Brookwood Hills Historic District
|Architect||Burdette Realty; Kauffman,O.F.|
|Architectural style||Classical Revival, Bungalow/Craftsman, Tudor Revival|
|NRHP Reference #||79003776|
|Added to NRHP||December 21, 1979|
Brookwood Hills is a historic neighborhood located in intown Atlanta, Georgia, United States, north of Midtown and south-southwest of Buckhead. Home to about 1000 people, it was founded in the early 1920s by Benjamin Franklin Burdett and his son, Arthur. The site of the neighborhood is located where some of the bloodiest battles of the American Civil War took place during the Atlanta Campaign.
Brookwood Hills is located near the heart of Atlanta, only a few miles away from the skyscrapers of its major business districts. It is connected by three entrances to Peachtree Road, and has no other outlet. Brookwood Hills is bordered roughly by Peachtree on the west, Interstate 85 on the south, the Norfolk Southern train tracks (just south of Peachtree Creek) to the north, and Clear Creek to the east.
The Brookwood neighborhood, for which Brookwood Hills was named, is located immediately southwest of the southern tip of Brookwood Hills. This is in turn immediately north of the major freeway interchange called the "Brookwood split", which joins I-75 to the northwest and I-85 to the northeast into the Downtown Connector to the south.
- Building a MARTA station inside of the neighborhood. (stopped)
- An industrial park on the other side of Clear Creek.
- Extending W. Peachtree into and through the neighborhood. (stopped)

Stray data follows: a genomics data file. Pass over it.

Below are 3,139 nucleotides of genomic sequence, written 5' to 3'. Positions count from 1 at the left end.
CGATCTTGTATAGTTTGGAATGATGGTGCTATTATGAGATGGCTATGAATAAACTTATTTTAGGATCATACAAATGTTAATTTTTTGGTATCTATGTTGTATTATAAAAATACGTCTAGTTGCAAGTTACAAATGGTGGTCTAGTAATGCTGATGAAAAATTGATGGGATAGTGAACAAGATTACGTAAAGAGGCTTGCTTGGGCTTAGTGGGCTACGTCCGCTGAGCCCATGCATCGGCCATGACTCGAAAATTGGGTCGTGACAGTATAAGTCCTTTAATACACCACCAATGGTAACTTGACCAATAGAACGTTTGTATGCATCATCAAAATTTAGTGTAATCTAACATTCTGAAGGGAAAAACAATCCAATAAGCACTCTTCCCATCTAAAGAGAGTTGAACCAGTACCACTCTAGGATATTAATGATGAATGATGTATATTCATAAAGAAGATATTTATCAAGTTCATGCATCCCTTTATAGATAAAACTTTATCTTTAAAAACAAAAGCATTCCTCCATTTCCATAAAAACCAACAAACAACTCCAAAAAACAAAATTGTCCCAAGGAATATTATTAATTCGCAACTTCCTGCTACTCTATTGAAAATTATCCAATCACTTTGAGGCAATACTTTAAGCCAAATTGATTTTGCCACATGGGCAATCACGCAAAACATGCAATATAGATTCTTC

- Highrise apartments in residents' backyards.(mostly stopped)
Because of these pressures of being a big-city community, the Brookwood Hills Community Club (BWHCC) was created. (This is the reason so many of the above projects were halted). The BWHCC also owns the park and pool in the center of Brookwood Hills.
History and development
Brookwood Hills was the creation of the Burdett family. Benjamin first created the neighborhood on the Battlefield of Peachtree Creek owned by himself and local Thomas Collier. The streets were built in accordance to the hilly terrain, instead of grid form, as was popular at the time. Mr. Burdett planted oak saplings during Brookwood Hills' founding, which now stand tall and are the trademark quality of the neighborhood. The area developed by Benjamin and Arthur Burdett is now registered as the Brookwood Hills Historic District.
In November 2011 the City of Atlanta began a project to repair damaged sidewalks and curbs in front of approximately 50 homes in the neighborhood.
Brookwood Hills Community Club
The hub of the community is the Brookwood Hills Community Club, which includes a park, pool, two pavilions, tennis courts, and basketball goals. Many neighborhood sponsored events like the Fourth of July parade and the annual Easter egg hunt take place here.
Brookwood Hills Bullfrogs
The Brookwood Hills pool hosts its own swim team. Their mascot is a bullfrog. This team competes in the Atlanta Swim Association summer league. They start practices in late April, and compete through the end of June or beginning of July. Every year, they compete at Georgia Tech for ASA championships. In 2013, Brookwood Hills won the entire meet.
Notable current and past residents
Brookwood Hills is covered by Atlanta Public Schools, and is in the school attendance district of:
- E. Rivers Elementary School
- Sutton Middle School
- North Atlanta High School
Popular private schools in the area include:
- Woodward Academy
- The Westminster Schools
- The Lovett School
- Pace Academy
- Christ the King Catholic School
- The Galloway School
- Holy Innocents' Episcopal School
- Marist School
- Atlanta International School
- Brookwood Hills Community Club
- Swim League Website
- Brookwood Hills Historic District
- Atlanta, Georgia, a National Park Service Discover Our Shared Heritage Travel Itinerary
- Staff (2008-04-15). "National Register Information System". National Register of Historic Places. National Park Service.
- Jeremiah McWilliams, "Atlanta to fix sidewalks in Brookwood Hills neighborhood", Atlanta Journal-Constitution, October 20, 2011